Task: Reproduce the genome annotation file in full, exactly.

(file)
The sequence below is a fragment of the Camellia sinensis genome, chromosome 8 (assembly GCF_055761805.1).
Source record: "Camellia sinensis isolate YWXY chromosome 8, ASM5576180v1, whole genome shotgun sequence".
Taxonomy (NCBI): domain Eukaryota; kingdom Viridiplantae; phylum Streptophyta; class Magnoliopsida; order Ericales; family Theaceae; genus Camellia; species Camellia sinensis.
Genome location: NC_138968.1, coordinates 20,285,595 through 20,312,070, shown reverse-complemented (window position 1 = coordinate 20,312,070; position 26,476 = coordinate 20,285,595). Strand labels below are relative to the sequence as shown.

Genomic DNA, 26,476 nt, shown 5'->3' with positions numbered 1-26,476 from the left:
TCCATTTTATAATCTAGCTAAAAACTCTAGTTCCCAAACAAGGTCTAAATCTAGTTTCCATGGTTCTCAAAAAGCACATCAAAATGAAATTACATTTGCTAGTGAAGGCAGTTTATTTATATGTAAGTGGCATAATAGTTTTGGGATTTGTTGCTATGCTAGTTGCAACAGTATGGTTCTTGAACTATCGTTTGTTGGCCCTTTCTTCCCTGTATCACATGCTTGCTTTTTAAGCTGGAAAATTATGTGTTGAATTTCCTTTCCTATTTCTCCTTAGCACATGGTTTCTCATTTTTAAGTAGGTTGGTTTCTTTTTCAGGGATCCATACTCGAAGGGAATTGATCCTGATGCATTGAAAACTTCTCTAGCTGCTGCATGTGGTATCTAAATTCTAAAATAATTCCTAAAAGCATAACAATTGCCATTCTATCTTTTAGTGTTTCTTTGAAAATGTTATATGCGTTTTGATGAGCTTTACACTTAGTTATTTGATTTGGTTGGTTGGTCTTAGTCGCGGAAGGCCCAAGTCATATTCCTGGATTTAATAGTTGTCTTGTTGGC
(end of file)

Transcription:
The sequence below is a fragment of the Camellia sinensis genome, chromosome 8 (assembly GCF_055761805.1).
Source record: "Camellia sinensis isolate YWXY chromosome 8, ASM5576180v1, whole genome shotgun sequence".
Taxonomy (NCBI): domain Eukaryota; kingdom Viridiplantae; phylum Streptophyta; class Magnoliopsida; order Ericales; family Theaceae; genus Camellia; species Camellia sinensis.
Genome location: NC_138968.1, coordinates 20,285,595 through 20,312,070, shown reverse-complemented (window position 1 = coordinate 20,312,070; position 26,476 = coordinate 20,285,595). Strand labels below are relative to the sequence as shown.

Genomic DNA, 26,476 nt, shown 5'->3' with positions numbered 1-26,476 from the left:
TCCATTTTATAATCTAGCTAAAAACTCTAGTTCCCAAACAAGGTCTAAATCTAGTTTCCATGGTTCTCAAAAAGCACATCAAAATGAAATTACATTTGCTAGTGAAGGCAGTTTATTTATATGTAAGTGGCATAATAGTTTTGGGATTTGTTGCTATGCTAGTTGCAACAGTATGGTTCTTGAACTATCGTTTGTTGGCCCTTTCTTCCCTGTATCACATGCTTGCTTTTTAAGCTGGAAAATTATGTGTTGAATTTCCTTTCCTATTTCTCCTTAGCACATGGTTTCTCATTTTTAAGTAGGTTGGTTTCTTTTTCAGGGATCCATACTCGAAGGGAATTGATCCTGATGCATTGAAAACTTCTCTAGCTGCTGCATGTGGTATCTAAATTCTAAAATAATTCCTAAAAGCATAACAATTGCCATTCTATCTTTTAGTGTTTCTTTGAAAATGTTATATGCGTTTTGATGAGCTTTACACTTAGTTATTTGATTTGGTTGGTTGGTCTTAGTCGCGGAAGGCCCAAGTCATATTCCTGGATTTAATAGTTGTCTTGTTGGC